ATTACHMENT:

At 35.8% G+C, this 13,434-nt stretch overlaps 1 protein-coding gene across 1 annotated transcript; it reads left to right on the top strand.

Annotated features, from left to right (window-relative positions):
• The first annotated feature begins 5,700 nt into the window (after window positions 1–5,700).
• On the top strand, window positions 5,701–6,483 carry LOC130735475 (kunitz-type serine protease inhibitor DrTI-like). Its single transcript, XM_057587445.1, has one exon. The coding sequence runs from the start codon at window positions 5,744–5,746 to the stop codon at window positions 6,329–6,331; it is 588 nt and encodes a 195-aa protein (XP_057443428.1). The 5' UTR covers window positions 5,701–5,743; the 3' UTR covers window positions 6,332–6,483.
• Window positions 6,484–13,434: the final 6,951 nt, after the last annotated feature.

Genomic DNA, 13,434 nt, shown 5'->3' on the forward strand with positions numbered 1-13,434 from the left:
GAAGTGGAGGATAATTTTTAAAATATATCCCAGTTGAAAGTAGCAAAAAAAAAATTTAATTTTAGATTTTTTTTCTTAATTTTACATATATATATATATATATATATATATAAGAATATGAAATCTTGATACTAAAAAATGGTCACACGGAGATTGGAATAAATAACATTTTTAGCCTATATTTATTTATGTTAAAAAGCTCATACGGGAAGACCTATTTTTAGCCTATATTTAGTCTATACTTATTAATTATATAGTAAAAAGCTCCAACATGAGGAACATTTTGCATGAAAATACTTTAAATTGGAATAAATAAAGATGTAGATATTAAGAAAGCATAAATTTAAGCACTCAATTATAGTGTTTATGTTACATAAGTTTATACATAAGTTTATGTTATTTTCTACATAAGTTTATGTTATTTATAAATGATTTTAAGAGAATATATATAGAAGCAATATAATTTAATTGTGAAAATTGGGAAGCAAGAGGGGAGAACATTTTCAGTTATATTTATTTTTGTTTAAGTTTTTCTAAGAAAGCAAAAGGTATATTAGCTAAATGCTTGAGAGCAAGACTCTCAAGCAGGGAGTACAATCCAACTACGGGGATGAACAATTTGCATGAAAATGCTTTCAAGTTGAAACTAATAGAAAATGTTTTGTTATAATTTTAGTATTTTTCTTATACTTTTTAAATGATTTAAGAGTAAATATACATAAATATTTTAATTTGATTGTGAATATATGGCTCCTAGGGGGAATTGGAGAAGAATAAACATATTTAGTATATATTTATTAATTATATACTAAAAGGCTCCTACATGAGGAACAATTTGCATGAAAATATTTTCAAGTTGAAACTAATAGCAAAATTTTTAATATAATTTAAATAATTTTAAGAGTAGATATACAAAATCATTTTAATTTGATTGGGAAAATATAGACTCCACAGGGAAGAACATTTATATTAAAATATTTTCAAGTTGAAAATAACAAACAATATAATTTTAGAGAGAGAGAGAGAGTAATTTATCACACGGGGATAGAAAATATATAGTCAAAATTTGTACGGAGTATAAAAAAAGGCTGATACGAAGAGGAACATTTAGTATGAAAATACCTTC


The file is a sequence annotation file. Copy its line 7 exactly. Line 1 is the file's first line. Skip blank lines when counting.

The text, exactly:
GAAGTGGAGGATAATTTTTAAAATATATCCCAGTTGAAAGTAGCAAAAAAAAAATTTAATTTTAGATTTTTTTTCTTAATTTTACATATATATATATATATATATATATATAAGAATATGAAATCTTGATACTAAAAAATGGTCACACGGAGATTGGAATAAATAACATTTTTAGCCTATATTTATTTATGTTAAAAAGCTCATACGGGAAGACCTATTTTTAGCCTATATTTAGTCTATACTTATTAATTATATAGTAAAAAGCTCCAACATGAGGAACATTTTGCATGAAAATACTTTAAATTGGAATAAATAAAGATGTAGATATTAAGAAAGCATAAATTTAAGCACTCAATTATAGTGTTTATGTTACATAAGTTTATACATAAGTTTATGTTATTTTCTACATAAGTTTATGTTATTTATAAATGATTTTAAGAGAATATATATAGAAGCAATATAATTTAATTGTGAAAATTGGGAAGCAAGAGGGGAGAACATTTTCAGTTATATTTATTTTTGTTTAAGTTTTTCTAAGAAAGCAAAAGGTATATTAGCTAAATGCTTGAGAGCAAGACTCTCAAGCAGGGAGTACAATCCAACTACGGGGATGAACAATTTGCATGAAAATGCTTTCAAGTTGAAACTAATAGAAAATGTTTTGTTATAATTTTAGTATTTTTCTTATACTTTTTAAATGATTTAAGAGTAAATATACATAAATATTTTAATTTGATTGTGAATATATGGCTCCTAGGGGGAATTGGAGAAGAATAAACATATTTAGTATATATTTATTAATTATATACTAAAAGGCTCCTACATGAGGAACAATTTGCATGAAAATATTTTCAAGTTGAAACTAATAGCAAAATTTTTAATATAATTTAAATAATTTTAAGAGTAGATATACAAAATCATTTTAATTTGATTGGGAAAATATAGACTCCACAGGGAAGAACATTTATATTAAAATATTTTCAAGTTGAAAATAACAAACAATATAATTTTAGAGAGAGAGAGAGAGTAATTTATCACACGGGGATAGAAAATATATAGTCAAAATTTGTACGGAGTATAAAAAAAGGCTGATACGAAGAGGAACATTTAGTATGAAAATACCTTC